FIG. 13 is a top plan view of the electrical connector according to the present invention without a tab disposed on the rear end thereof;

FIG. 14 is a front end elevation view of the electrical connector according to the present invention without a tab disposed on the rear end thereof;

FIG. 15 is a bottom plan view of the electrical connector according to the present invention without a tab disposed on the rear end thereof;

FIG. 16 is a right side elevation view of the electrical connector according to the present invention without a tab disposed on the rear end thereof;

FIG. 17 is a left side elevation view of the electrical connector according to the present invention with a tab disposed on the rear end thereof;

FIG. 18 is a rear end elevation view of the electrical connector according to the present invention with a tab disposed on the rear end thereof;

FIG. 19 is a top plan view of the electrical connector according to the present invention with a tab disposed on the rear end thereof;

FIG. 20 is a front end elevation view of the electrical connector according to the present invention with a tab disposed on the rear end thereof;

FIG. 21 is a bottom plan view of the electrical connector according to the present invention with a tab disposed on the rear end thereof; and

FIG. 22 is a right side elevation view of the electrical connector according to the present invention with a tab disposed on the rear end thereof.

DESCRIPTION OF THE PREFERRED EMBODIMENTS

The present invention is directed to a substantially rectangular, three-piece, cable connector. This cable connector is suitable for terminating a flat, metallic or non-metallic sheathed, multi-conductor cable to an outlet box through a 1/2' knockout, by way of example.

The present invention can best be described by referring to the drawings wherein FIGS. 1-22 disclose an electrical connector 1 which comprises: a connector body 3, e.g., a metal connector body which is preferably fabricated from a single piece of material into a rectangular or square box-type configuration. Connector body 3 comprising a top portion 5 which has a rear edge 7, a front edge 9, a first side edge 11, a second side edge 13, and a tab portion 15 disposed about front edge 9 of top portion 5 for connecting electrical connector 3 to outlet box 17; a first side wall 19 connected to first side edge 11 of top portion 5; a second side wall 21 connected to second side edge 13 of top portion 5; a bottom portion 22 which comprises a rear edge 23, a front edge 25, a first side edge 27, a second side edge 29, and a tab portion 31 disposed about front edge 25 of bottom portion 22 for connecting electrical connector 3 to outlet box 17; and a rear end 33 which is connected to rear edges (7, 23) of both top and bottom portions (5, 22). Rear end 33 comprises a through-hole 35 for receiving an electrical cable 37 therein; and a means 39 for securing cable 37 disposed within connector body 3. First and second side edges (27, 29) of bottom portion 22 have substantially perpendicular turned-up portions 28 and 30, respectively. Turned-up portions (28, 30) provide stiffening (i.e., structural support) to bottom portion 22.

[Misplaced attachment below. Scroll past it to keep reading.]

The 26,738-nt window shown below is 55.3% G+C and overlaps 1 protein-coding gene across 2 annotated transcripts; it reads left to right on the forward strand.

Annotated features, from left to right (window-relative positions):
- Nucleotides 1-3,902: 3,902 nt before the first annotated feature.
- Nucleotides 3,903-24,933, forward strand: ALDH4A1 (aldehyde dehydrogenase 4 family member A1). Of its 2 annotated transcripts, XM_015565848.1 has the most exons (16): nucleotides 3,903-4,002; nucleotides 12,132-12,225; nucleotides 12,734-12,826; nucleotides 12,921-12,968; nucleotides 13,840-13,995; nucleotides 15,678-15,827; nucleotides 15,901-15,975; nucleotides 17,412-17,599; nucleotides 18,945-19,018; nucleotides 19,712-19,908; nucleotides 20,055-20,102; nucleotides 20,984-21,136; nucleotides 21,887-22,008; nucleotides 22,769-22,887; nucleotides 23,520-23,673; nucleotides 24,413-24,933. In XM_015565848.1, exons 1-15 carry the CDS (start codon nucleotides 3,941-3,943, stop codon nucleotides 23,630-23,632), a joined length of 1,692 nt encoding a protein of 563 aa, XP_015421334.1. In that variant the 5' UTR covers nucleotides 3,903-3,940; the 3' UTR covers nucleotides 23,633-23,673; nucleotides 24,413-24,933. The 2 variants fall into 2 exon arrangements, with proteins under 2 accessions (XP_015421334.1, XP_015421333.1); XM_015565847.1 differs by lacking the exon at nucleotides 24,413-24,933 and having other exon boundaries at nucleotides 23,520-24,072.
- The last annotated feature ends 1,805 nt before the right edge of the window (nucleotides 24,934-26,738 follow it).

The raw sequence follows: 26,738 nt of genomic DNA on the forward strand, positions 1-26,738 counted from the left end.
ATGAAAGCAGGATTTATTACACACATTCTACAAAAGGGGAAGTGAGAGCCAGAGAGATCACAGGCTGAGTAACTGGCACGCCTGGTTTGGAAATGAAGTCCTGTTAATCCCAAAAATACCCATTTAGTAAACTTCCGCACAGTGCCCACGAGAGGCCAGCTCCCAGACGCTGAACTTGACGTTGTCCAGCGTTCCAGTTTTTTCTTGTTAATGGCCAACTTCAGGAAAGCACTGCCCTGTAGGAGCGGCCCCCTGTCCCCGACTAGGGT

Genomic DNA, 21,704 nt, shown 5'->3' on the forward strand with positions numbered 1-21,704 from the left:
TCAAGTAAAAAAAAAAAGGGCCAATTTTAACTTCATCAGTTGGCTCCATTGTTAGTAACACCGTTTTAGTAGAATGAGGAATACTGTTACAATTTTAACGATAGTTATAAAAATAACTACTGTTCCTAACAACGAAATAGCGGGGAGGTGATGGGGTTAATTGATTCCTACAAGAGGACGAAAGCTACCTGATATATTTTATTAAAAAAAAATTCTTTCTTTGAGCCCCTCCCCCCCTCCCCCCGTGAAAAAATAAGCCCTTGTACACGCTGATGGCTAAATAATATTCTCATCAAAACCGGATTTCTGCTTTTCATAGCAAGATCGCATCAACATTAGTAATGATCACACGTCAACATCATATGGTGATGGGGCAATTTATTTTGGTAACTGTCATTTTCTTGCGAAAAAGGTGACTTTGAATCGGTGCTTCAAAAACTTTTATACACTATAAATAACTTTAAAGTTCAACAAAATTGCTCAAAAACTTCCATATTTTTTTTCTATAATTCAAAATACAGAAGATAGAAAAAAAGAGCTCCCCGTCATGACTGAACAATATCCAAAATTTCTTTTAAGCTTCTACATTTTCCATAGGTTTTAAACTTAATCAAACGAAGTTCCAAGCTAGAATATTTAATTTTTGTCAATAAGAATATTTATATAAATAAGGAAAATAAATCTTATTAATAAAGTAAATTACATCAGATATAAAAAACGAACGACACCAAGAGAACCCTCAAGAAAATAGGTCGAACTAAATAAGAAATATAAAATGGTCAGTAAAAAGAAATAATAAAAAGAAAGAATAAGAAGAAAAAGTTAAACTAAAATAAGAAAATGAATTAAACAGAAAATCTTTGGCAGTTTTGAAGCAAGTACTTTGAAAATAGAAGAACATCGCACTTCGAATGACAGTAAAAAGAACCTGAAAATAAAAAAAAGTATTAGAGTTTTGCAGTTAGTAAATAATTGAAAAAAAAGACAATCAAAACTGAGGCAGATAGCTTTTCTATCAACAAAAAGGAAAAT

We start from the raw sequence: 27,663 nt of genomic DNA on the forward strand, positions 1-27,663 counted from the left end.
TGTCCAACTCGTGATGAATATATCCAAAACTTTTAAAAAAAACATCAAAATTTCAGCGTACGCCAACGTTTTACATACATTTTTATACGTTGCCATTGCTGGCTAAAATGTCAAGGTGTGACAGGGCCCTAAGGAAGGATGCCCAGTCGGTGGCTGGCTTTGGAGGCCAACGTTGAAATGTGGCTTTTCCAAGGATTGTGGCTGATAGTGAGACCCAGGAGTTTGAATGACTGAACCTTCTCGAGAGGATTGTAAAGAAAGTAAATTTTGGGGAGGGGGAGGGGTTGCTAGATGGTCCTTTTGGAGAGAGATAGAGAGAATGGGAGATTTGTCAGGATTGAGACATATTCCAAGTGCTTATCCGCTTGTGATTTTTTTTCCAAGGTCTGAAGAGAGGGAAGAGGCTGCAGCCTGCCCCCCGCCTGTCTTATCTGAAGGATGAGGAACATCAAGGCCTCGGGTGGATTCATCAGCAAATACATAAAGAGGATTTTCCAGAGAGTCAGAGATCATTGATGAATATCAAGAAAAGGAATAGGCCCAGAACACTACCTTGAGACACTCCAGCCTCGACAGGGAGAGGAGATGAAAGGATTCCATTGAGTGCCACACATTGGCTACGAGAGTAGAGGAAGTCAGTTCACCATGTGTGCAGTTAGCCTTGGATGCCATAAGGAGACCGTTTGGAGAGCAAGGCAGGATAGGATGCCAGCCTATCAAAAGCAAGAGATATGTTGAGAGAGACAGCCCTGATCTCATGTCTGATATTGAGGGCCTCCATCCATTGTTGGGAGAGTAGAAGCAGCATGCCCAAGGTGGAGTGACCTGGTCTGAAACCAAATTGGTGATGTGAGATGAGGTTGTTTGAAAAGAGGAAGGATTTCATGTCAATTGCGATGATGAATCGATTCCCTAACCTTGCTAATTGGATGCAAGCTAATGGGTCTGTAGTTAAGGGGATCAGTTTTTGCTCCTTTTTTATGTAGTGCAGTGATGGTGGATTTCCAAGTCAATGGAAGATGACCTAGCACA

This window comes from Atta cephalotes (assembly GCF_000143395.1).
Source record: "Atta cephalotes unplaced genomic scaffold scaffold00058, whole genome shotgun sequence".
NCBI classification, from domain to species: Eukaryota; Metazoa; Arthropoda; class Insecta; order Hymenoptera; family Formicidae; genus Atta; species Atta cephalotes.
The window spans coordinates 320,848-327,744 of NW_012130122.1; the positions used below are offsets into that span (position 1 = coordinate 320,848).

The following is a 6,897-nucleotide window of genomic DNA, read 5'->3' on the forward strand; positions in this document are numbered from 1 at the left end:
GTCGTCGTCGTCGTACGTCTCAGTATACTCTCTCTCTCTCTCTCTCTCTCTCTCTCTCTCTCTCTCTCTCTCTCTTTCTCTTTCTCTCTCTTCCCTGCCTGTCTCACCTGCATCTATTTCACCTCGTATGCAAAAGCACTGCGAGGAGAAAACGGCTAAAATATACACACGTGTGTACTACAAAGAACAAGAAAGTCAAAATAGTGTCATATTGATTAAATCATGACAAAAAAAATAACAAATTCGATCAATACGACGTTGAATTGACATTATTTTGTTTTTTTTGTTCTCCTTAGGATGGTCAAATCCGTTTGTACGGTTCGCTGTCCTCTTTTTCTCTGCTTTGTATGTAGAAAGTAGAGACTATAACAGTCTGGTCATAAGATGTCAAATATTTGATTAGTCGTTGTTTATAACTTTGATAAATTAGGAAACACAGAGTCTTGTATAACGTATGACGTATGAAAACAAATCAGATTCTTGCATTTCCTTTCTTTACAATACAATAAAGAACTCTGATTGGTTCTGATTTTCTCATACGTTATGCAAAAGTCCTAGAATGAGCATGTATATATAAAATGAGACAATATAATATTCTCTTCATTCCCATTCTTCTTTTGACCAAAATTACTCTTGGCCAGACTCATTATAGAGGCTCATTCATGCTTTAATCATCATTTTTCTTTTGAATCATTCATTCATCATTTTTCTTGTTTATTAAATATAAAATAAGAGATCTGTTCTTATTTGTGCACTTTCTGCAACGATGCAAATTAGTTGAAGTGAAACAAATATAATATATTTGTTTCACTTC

Means 39 for securing cable 37 comprises an adjustable plate or saddle 50 disposed between top and bottom portions (5, 22) of connector body 3 and a means 52 (e.g., saddle screw) for reciprocally moving adjustable plate 50 in a substantially parallel plane with respect to top and bottom portions (5, 22).

Adjustable plate 50, as best seen in FIGS. 2 and 8, comprises an angled portion 54 disposed about the end of adjustable plate 50 which is closest to the front edges (9, 25) of top and bottom portions (5, 22) of connector body 3, and a tab portion 56 disposed substantially perpendicular about end of adjustable plate 50 which is opposite to angled portion 54. Adjustable plate 50 is disposed within connector body 3 such that tab portion 56 passes exits connector body 3 via through-hole 35 in rear end 33.

Top portion 5 preferably comprises a threaded hole 58 centrally disposed therein for receiving saddle screw 52 which is capable of reciprocally moving adjustable plate 50 in a substantially parallel plane with respect to top and bottom portions (5, 22). When saddle screw 52 is disposed within top portion 5, the angled portion 54 of adjustable plate 50 is angled downward away from top portion 5 and tab 56 is perpendicularly disposed upward toward top portion 5 so as to provide a physical barrier to internal intrusion into connector body 3 subsequent to securing of cable 37 therein. Rear end 33, optionally, comprises a tab or lip 60 connected at or about lower edge 62 of through-hole 35. Bottom portion 22 of connector body 3 preferably comprises an angled stiffening portion 64 disposed substantially adjacent to rear end 33 of connector body 3. The purpose of angled stiffening portion 64 is two-fold: (1) it provides sufficient stiffening to bottom portion 22; and (2) it allows for the use of additional material in the lower portion of rear end 33, thereby allowing for a larger through-hole 35 without the loss of structural integrity in rear end 33.